In March, UT’s Dance Repertory Theatre wowed critics with its mixed-bill spring show, Catalyst. Today, the professional-caliber ensemble will makes its way to Washington, D.C. to perform one of their numbers—UT associate professor David Justin’s Oblivion’s Ink—at the prestigious John F. Kennedy Center for the Performing Arts.
Tonight’s performance is part of the 15th National College Dance Festival, which highlights the best of the best in choreography and performance at the university level. UT’s Dance Repertory Theatre is one of 30 elite schools that were chosen to participate this year.
And the National College Dance Festival isn’t the only one recognizing UT’s dance talent. For their spring show Catalyst, the group—which is composed entirely of undergrads—became the first university group ever allowed to perform Israeli choreographer Ohad Naharin’s Minus 16, a challenging contemporary work, in its entirety.
The piece being performed in D.C. tonight, Oblivion’s Ink, is a modern ballet set to the music of jazz trumpeter Dave Douglas. The brainchild of Justin, a Department of Theatre and Dance faculty member, Oblivion’s Ink made its debut on the B. Iden Payne Theatre stage in March. Now, just two months later, it’s already moving into the big leagues.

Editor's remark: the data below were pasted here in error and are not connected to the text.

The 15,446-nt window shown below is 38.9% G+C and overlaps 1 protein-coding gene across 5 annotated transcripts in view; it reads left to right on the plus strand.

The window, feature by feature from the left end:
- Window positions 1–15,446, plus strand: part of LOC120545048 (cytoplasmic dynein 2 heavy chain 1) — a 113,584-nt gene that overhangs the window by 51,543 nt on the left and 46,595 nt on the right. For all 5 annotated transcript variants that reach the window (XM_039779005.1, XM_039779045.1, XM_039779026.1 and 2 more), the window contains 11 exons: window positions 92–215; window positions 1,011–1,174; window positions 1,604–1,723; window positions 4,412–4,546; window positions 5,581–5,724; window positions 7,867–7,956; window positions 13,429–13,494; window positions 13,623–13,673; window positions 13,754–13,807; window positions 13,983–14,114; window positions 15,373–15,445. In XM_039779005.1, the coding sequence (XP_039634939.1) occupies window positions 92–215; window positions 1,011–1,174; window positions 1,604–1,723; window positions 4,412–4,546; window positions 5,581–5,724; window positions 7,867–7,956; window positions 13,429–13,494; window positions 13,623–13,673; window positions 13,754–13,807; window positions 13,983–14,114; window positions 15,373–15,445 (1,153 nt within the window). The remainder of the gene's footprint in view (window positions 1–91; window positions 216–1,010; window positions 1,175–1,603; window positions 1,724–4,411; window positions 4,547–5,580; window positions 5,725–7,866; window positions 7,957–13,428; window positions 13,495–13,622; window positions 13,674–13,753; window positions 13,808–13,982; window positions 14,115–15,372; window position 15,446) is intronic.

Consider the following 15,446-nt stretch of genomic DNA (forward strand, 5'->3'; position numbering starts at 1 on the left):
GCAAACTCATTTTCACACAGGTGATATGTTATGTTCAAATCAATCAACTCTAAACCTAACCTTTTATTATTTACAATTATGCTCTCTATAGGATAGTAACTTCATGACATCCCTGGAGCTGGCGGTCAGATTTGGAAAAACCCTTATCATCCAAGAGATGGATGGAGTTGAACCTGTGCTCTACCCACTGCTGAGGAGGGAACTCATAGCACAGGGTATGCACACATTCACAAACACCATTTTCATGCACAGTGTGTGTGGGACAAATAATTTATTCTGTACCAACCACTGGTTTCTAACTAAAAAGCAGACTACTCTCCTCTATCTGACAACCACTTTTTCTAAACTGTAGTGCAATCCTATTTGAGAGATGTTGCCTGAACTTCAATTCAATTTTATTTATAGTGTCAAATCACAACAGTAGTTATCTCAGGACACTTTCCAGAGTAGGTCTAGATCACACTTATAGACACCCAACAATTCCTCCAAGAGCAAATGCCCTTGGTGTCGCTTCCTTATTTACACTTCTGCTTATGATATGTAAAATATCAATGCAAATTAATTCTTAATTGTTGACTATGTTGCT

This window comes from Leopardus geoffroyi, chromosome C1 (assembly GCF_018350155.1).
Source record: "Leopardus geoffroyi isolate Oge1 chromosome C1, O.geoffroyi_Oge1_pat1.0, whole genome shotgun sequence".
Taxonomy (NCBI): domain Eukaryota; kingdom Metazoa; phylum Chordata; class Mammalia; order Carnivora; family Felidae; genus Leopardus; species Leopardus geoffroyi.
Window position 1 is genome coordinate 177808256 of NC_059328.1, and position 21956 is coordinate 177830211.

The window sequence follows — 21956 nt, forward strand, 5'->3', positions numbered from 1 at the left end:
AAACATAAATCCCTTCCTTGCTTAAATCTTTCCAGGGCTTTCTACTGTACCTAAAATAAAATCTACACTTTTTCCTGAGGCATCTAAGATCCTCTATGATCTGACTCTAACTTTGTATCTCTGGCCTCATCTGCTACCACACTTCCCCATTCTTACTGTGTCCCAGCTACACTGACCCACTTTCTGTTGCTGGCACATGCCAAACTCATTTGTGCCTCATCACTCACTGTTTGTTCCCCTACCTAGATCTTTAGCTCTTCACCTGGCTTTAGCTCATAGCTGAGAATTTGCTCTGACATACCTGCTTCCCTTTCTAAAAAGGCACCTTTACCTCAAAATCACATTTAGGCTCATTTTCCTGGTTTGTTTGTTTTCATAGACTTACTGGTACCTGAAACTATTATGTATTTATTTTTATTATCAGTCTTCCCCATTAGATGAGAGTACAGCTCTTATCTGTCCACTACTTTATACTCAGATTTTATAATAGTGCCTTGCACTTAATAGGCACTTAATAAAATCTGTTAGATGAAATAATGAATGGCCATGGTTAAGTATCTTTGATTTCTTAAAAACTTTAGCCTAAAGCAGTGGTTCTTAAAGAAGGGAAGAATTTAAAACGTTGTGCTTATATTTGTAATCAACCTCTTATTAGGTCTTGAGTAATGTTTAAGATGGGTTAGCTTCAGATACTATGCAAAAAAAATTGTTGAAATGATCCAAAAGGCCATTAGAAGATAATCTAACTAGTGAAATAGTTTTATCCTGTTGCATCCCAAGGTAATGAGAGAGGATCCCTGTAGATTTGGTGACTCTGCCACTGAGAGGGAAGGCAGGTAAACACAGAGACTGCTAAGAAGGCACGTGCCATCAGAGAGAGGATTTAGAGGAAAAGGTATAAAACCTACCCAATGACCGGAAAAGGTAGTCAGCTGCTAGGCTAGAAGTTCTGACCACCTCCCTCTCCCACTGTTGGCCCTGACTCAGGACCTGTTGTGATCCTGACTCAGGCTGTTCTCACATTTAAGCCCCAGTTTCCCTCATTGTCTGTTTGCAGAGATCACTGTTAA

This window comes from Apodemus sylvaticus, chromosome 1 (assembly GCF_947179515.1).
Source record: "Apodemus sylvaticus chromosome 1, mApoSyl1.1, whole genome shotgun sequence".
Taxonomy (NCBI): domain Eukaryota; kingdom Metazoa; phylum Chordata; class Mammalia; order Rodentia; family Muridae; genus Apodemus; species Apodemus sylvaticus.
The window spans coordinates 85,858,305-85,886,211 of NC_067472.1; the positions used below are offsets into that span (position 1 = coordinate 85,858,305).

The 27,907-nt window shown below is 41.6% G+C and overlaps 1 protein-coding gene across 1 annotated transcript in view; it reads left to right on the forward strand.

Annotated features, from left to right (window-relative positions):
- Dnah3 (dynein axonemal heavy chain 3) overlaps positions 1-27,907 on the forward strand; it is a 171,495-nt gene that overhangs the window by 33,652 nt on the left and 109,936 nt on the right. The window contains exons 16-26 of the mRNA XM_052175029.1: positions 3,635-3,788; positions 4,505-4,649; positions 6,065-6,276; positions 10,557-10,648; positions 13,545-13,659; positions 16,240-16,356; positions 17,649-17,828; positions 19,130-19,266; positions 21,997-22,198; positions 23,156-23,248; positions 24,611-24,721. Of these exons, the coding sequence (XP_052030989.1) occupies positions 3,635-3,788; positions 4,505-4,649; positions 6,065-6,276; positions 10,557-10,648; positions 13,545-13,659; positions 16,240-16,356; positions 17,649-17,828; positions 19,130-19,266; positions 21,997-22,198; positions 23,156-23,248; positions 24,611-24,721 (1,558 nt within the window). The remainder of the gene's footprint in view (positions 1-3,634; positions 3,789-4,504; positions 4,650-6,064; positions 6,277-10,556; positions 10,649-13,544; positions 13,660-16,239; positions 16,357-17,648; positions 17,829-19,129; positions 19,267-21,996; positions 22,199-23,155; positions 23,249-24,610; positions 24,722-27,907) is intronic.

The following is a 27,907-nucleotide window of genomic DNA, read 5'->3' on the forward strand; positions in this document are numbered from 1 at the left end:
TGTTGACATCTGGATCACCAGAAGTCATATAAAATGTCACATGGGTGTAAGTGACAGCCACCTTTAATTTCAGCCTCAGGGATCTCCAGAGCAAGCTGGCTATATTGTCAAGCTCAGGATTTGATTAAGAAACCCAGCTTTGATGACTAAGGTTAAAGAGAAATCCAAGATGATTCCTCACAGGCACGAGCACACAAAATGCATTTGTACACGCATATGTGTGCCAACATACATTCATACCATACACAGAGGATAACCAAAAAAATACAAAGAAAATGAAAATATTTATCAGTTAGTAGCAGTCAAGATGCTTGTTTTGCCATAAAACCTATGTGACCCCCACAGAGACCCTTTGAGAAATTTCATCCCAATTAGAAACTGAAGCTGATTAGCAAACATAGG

When the group was featured in The Alcalde’s May|June issue, Justin raved about how the versatility and consistency of the Dance Repertory Theatre members enables them to both pioneer and recreate elements of the dance art form.
“Dance is not like a Shakespeare play,” he said. “In a play, the words are the same, but the production is different. In dance, the ideas and intentions behind them are passed down and recreated. That consistency is an art in itself.”
Members of UT’s Dance Repertory Theatre ensemble perform Oblivion’s Ink. From left: Cooper Neely, Victoria Mora, Ema Watanabe, Amanda Gladu, Courtney Mazeika. Photo by Jeff Heimsath.
Cary Michael Cox:
Can't wait to see this staff and team in action!
Cary Michael Cox...
Great article, if your looking to get more people involved with supporting RGV s...
Even in the 1950s and 1960s students came to UT from the Valley. One of them was...
Always great to hear that students are succeeding at UT Austin....
Cary Michael Cox:
What a great story and a wonderful tribute to his mother.
Habitat For Humanit...